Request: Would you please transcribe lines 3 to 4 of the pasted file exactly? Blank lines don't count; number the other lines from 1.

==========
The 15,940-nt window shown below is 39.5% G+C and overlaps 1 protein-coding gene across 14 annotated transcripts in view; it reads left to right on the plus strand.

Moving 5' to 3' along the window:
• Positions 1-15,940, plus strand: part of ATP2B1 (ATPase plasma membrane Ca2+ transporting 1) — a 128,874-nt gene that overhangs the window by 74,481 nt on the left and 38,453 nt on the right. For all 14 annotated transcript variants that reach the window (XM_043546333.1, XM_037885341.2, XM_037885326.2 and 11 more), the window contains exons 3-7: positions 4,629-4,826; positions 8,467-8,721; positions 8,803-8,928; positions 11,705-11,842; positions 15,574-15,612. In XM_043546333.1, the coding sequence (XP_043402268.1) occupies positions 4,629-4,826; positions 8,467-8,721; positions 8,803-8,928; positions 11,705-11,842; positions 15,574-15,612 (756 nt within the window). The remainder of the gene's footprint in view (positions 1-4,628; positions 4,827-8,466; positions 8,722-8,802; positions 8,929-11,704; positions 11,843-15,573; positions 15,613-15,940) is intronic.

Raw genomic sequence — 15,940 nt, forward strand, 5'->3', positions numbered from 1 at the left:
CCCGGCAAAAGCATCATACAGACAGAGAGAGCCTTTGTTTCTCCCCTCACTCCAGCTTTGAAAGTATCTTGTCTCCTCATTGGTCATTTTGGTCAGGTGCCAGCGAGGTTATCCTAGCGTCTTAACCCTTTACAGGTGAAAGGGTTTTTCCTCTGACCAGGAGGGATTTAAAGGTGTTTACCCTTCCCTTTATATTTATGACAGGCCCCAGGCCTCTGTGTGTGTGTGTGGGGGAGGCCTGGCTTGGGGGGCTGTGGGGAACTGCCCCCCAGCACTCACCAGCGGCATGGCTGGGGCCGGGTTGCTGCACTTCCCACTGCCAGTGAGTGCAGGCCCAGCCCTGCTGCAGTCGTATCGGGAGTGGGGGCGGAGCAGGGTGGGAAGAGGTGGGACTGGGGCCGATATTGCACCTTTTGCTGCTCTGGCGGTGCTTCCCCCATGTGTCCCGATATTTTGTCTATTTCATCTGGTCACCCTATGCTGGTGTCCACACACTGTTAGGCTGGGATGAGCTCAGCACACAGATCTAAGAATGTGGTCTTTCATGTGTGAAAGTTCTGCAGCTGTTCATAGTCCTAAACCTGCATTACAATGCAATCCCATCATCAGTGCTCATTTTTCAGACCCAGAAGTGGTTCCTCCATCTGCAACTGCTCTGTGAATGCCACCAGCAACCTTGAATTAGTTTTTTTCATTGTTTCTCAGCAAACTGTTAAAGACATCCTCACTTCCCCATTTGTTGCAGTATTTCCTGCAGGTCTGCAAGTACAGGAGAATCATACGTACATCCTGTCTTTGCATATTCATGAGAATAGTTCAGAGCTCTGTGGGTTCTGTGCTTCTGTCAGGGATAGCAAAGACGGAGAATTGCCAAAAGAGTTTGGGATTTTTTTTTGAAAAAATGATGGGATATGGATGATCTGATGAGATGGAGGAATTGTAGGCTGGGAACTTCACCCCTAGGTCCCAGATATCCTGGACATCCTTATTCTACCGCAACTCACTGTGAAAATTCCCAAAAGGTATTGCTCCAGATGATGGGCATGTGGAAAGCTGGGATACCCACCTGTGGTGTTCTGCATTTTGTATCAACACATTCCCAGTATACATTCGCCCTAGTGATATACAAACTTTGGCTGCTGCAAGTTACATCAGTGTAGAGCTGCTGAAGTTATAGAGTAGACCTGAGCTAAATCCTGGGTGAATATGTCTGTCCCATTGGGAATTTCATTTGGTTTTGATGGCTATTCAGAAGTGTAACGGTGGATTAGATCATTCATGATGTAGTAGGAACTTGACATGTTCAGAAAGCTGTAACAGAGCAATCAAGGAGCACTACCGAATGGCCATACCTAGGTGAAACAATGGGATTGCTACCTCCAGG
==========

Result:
• Positions 1-15,940, plus strand: part of ATP2B1 (ATPase plasma membrane Ca2+ transporting 1) — a 128,874-nt gene that overhangs the window by 74,481 nt on the left and 38,453 nt on the right. For all 14 annotated transcript variants that reach the window (XM_043546333.1, XM_037885341.2, XM_037885326.2 and 11 more), the window contains exons 3-7: positions 4,629-4,826; positions 8,467-8,721; positions 8,803-8,928; positions 11,705-11,842; positions 15,574-15,612. In XM_043546333.1, the coding sequence (XP_043402268.1) occupies positions 4,629-4,826; positions 8,467-8,721; positions 8,803-8,928; positions 11,705-11,842; positions 15,574-15,612 (756 nt within the window). The remainder of the gene's footprint in view (positions 1-4,628; positions 4,827-8,466; positions 8,722-8,802; positions 8,929-11,704; positions 11,843-15,573; positions 15,613-15,940) is intronic.

Raw genomic sequence — 15,940 nt, forward strand, 5'->3', positions numbered from 1 at the left: